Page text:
introduction of the pebbles. The large size of the pebbles also enables
debris to be raked or ‘blown’ from the garden beds with
The original, metallic pool fence has been
replaced with a semi-frameless glass one, which is supported with mat
black posts. This minimises the visual intrusion of the fence.
pool has a cover fitted, which
can be rolled back and removed in twenty seconds by using a motorized
roller (Remco). This means that evaporation of water from the pool is
effectively reduced by more than 90%, whilst the disruption to
its’ use and enjoyment is minimized. The cover allows rain water
to fall through small holes into the pool, whilst preventing debris and
leaves etc from getting into the pool.
The pool and garden is serviced by several other crucial waterwise
The specimen lawn, which provides the family dog with some underfoot
comfort as well as a toilet, is actually synthetic turf.
This requires no watering or mowing and remains green and surprisingly
realistic all year round.
There are two 9000 litre rain
water tanks which are connected to the rear roof of the house
and are hidden behind the pool screen fence at one end of the pool.
These tanks are further boosted with a small, slimline tank down the
blind side of the house. This tank collects the water from almost half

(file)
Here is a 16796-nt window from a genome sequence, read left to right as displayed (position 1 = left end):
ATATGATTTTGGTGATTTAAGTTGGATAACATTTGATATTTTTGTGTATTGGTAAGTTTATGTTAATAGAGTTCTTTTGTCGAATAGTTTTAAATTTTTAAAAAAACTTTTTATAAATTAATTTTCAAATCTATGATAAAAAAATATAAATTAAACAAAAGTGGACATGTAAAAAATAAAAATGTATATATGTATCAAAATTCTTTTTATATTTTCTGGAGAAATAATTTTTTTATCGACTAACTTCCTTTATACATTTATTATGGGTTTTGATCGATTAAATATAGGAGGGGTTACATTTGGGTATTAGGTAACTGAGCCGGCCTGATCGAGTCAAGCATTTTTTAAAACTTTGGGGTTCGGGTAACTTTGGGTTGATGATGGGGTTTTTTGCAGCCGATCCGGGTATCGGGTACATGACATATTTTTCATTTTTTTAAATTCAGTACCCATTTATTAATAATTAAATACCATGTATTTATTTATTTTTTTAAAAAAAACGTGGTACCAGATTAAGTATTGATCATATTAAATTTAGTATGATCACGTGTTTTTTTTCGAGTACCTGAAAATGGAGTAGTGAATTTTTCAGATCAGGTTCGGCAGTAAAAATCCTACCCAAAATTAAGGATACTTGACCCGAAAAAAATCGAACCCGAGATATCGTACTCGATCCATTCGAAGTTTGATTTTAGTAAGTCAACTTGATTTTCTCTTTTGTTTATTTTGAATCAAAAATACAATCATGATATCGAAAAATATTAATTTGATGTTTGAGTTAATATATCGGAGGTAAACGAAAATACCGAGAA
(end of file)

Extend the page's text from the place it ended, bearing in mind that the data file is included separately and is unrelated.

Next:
the house roof space, and has a submersible sump pump in it to pump the
water to the two main holding tanks. This exercise has proven much more
cost effective than having the entire house roof and guttering
replumbed, and if the blind side of the house roof was ignored we would
be missing out on half the rainfall run off from the roof.
6 waterwise ways
to beat the drought
| ● use
pebbles as mulch
| ● use
a pool cover
| ● use
install rain water tanks
install an irrigation drip system
install a pool cartridge filter
|| The main tanks are connected to the garden irrigation
drip system via a ‘water switch’ which takes water
from the tanks and then switches automatically to the mains water
supply as the water level in the tanks gets too low. There is also a
tap which can be used to use tank water to top up the pool as needed.
|| Another crucial element in this garden’s
waterwise arsenal is a cartridge filter which is
connected on by-pass in the pool filtration system. This enables the
pool filter to be ‘backwashed’, through the cartridge, with
the clean water flowing back into the pool instead of (the
usually dirty water) down the sewer as is usually the case. This can
save a significant amount of water during the course of a year’s
Did you know that a waterwise garden need
not look harsh and uninviting?
Interestingly, this entertainment courtyard and its swimming pool and
spa do not necessarily look as though their aesthetic appeal has been
hampered by the basic requirement to ensure they are waterwise.
When thinking about drought tolerant gardens and outdoor environments,
some people tend to envisage savage, harsh and uninviting environments.
This space is quite unique. It is a welcoming and attractive outdoor
environment, which complements the family’s lifestyle. It
provides a very useful space for entertaining, dining and recreation,
as well as space for the dog. It also provides a stunning outlook from
inside the home at night as well as during the day, regardless of the
weather or the time of year.
This article is an extract/edited version written by
Scott Brown which appeared in Backyard & Garden Design Ideas
(Edition 6.6 Dec/Jan 2008/2009)